May 11: Shades of Black by Nathalie Etoke
May 11, Tuesday
11am New York | 2 pm Yaoundé | 3pm Paris
Friendly guided discussion about Shades of Black. Author Nathalie Etoke will join us for the final half hour to chat with partcipants.
Discussion hosted by Bhakti Shringarpure
About the Book
One might say that the womb of death—the Middle Passage, slavery, and colonization—gave birth to Black populations. Taking this observation as her point of departure, Nathalie Etoke examines Black existence today in her riveting new book, Shades of Black. In a white-supremacist world, Black bodies hold a specific position, invested with a range of meaning that maintains them in a fixed role, with a script they did not write. The white world has invented and defined the Black person according to its own interests, endowing her with a bereaved humanity. The Black person is confronted with an essential paradox—exist as Black or as a human being? Does the Black person exist for herself or for the other? In the white world, is the Black race the embodiment of a sub-humanity?
Situated at the crossroads of three countries—Cameroon, France, and the United States—Etoke is uniquely positioned for this polyphonic reflection on race. She examines what happens when race obliterates historical, social, cultural, and political differences among populations of African descent from different parts of the world. Focusing on recent and ongoing topics in the United States, including the murder of George Floyd, police brutality, and the complex symbolism of Barack Obama and Kamala Harris, Etoke explores the relations of violence, oppression, dispossession, and inequalities that have brought us here, face to face with these existential questions: Are you breathing? Are we breathing?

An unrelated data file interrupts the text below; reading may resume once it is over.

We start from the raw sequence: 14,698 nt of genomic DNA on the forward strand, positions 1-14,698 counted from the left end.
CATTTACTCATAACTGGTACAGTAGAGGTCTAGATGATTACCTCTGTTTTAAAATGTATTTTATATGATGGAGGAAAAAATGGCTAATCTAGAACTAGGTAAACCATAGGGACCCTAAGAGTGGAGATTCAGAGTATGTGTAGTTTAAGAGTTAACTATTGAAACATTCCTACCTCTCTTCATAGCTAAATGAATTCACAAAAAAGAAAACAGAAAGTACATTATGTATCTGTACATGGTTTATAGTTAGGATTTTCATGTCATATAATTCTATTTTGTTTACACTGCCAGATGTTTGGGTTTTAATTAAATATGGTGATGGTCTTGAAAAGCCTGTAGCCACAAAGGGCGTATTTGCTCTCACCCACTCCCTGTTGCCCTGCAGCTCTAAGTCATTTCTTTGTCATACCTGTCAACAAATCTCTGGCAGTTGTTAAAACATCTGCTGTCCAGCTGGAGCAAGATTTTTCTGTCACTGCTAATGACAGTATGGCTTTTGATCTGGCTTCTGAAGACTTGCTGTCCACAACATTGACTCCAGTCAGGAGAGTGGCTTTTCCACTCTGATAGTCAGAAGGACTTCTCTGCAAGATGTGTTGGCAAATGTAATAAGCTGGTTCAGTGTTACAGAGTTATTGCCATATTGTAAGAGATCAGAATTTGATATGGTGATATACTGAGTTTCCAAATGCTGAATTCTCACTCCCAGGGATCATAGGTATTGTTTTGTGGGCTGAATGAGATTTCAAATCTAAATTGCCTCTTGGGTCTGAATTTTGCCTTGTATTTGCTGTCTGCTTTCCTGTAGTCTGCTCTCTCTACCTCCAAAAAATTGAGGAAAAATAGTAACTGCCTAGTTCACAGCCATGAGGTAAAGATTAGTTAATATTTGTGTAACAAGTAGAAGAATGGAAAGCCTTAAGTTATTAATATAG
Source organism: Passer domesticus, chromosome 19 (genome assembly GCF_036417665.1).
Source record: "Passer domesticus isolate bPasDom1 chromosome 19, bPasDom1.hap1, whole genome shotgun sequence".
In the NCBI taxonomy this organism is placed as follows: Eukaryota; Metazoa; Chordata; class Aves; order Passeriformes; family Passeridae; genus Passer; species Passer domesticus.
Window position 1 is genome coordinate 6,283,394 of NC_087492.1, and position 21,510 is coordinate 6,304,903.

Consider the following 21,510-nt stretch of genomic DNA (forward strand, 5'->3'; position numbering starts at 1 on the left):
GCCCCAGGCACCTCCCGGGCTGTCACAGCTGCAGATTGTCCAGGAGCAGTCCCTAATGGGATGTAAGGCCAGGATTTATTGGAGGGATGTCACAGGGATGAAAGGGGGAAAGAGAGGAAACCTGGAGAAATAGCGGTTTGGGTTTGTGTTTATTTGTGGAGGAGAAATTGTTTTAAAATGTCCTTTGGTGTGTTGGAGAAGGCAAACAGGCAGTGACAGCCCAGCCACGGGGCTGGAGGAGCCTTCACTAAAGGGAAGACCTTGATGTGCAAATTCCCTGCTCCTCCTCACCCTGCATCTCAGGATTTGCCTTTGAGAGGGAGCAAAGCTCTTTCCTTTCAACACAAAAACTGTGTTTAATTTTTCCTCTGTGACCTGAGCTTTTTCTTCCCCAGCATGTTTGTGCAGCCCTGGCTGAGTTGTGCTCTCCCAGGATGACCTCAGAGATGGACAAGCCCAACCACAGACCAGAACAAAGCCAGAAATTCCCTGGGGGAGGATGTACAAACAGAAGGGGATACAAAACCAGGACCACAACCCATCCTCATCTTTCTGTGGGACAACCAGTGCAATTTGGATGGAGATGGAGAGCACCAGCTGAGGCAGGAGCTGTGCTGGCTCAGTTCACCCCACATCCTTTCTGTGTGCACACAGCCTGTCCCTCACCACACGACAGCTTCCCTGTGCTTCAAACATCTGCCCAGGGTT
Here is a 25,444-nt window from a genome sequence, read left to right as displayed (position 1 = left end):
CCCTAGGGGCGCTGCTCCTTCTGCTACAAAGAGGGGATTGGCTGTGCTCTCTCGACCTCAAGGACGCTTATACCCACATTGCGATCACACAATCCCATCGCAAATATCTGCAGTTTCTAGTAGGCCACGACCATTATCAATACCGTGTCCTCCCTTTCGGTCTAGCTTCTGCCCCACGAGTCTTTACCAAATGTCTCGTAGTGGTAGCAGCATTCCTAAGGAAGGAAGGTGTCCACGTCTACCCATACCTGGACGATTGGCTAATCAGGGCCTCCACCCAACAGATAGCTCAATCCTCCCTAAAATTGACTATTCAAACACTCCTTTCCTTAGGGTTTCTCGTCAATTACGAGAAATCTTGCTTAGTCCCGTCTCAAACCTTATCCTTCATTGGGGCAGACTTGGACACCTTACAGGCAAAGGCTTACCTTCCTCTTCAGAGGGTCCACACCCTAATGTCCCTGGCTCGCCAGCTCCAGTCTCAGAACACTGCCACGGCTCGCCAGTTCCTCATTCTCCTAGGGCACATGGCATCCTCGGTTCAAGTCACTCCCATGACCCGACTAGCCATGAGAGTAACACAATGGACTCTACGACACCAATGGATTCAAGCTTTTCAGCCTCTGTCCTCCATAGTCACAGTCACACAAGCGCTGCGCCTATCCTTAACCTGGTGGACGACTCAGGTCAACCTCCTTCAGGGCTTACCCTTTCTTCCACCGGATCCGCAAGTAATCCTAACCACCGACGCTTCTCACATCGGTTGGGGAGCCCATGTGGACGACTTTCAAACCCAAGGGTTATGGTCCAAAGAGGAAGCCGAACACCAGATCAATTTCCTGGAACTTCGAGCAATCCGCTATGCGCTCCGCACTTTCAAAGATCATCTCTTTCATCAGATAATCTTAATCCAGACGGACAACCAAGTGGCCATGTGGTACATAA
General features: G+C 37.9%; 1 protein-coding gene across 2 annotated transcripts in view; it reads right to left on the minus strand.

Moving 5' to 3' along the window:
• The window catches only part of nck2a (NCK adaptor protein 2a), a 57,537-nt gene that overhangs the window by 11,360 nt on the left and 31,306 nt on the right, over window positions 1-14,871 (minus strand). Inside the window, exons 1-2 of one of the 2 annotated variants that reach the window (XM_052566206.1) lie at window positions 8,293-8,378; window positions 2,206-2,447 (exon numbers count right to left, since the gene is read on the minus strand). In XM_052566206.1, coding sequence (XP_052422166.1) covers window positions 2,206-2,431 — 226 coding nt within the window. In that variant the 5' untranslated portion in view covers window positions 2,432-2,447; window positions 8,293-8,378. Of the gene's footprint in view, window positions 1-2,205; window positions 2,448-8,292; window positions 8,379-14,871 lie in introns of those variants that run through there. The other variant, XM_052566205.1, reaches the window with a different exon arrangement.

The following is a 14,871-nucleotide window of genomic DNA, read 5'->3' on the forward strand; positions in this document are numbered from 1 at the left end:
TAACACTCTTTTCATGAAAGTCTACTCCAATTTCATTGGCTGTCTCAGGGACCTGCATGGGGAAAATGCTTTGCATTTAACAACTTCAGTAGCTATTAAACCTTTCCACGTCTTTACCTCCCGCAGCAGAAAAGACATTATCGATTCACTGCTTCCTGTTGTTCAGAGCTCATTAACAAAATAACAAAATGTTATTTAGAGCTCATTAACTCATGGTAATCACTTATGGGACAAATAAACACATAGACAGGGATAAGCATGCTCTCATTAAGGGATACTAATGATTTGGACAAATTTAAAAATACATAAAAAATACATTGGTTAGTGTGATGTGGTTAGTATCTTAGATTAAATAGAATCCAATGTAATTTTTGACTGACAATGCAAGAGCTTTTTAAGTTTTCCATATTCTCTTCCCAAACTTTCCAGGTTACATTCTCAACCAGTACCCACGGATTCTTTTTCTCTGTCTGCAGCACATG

About the Author
Nathalie Etoke is an associate professor of francophone and Africana studies at the Graduate Center, City University of New York. She is the author of Melancholia Africana: The Indispensable Overcoming of the Black Condition (2019), the original French edition of which received the Frantz Fanon Prize from the Caribbean Philosophical Association in 2012, and L’Écriture du corps féminin dans la littérature de l ’Afrique francophone au sud du Sahara (2010). In 2011 she directed Afro-Diasporic French Identities, a documentary on race, identity, and citizenship in contemporary France.